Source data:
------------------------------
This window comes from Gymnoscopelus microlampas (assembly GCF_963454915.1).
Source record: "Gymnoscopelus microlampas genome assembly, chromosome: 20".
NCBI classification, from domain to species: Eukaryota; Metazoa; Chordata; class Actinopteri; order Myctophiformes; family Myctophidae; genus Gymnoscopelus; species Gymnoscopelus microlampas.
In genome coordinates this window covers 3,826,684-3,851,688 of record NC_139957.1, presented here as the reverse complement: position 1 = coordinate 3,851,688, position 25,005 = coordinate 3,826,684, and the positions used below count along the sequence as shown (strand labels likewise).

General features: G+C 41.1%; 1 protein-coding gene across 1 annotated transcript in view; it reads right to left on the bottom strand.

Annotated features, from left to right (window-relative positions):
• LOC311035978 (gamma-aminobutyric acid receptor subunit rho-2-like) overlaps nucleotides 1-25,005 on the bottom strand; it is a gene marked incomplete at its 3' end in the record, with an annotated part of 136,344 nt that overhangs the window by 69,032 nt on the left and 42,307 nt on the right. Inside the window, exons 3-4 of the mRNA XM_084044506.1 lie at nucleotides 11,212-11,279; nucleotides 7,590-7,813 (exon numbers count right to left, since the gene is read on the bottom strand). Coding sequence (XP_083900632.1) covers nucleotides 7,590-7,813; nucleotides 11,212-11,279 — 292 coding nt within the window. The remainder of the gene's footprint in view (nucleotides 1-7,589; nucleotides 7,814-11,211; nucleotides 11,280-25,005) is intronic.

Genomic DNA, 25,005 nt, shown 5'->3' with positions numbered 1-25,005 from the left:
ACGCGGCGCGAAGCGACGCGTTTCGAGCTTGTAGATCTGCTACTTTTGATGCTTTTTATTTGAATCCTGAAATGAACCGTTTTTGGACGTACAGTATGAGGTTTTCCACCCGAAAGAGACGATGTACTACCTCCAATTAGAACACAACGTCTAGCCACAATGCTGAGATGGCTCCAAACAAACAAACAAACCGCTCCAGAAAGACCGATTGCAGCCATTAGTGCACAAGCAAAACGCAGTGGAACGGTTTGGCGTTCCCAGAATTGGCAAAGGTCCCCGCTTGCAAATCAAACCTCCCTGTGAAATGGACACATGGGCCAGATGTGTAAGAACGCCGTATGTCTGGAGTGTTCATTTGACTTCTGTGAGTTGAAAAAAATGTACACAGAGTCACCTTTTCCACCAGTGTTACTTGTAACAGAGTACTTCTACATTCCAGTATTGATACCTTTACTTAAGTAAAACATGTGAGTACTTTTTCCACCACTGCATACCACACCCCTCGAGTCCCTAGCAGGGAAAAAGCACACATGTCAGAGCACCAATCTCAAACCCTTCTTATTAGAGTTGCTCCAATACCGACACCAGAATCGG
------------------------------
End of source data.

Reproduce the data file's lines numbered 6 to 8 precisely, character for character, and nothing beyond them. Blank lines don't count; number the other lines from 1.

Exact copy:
Annotated features, from left to right (window-relative positions):
• LOC311035978 (gamma-aminobutyric acid receptor subunit rho-2-like) overlaps nucleotides 1-25,005 on the bottom strand; it is a gene marked incomplete at its 3' end in the record, with an annotated part of 136,344 nt that overhangs the window by 69,032 nt on the left and 42,307 nt on the right. Inside the window, exons 3-4 of the mRNA XM_084044506.1 lie at nucleotides 11,212-11,279; nucleotides 7,590-7,813 (exon numbers count right to left, since the gene is read on the bottom strand). Coding sequence (XP_083900632.1) covers nucleotides 7,590-7,813; nucleotides 11,212-11,279 — 292 coding nt within the window. The remainder of the gene's footprint in view (nucleotides 1-7,589; nucleotides 7,814-11,211; nucleotides 11,280-25,005) is intronic.

Genomic DNA, 25,005 nt, shown 5'->3' with positions numbered 1-25,005 from the left: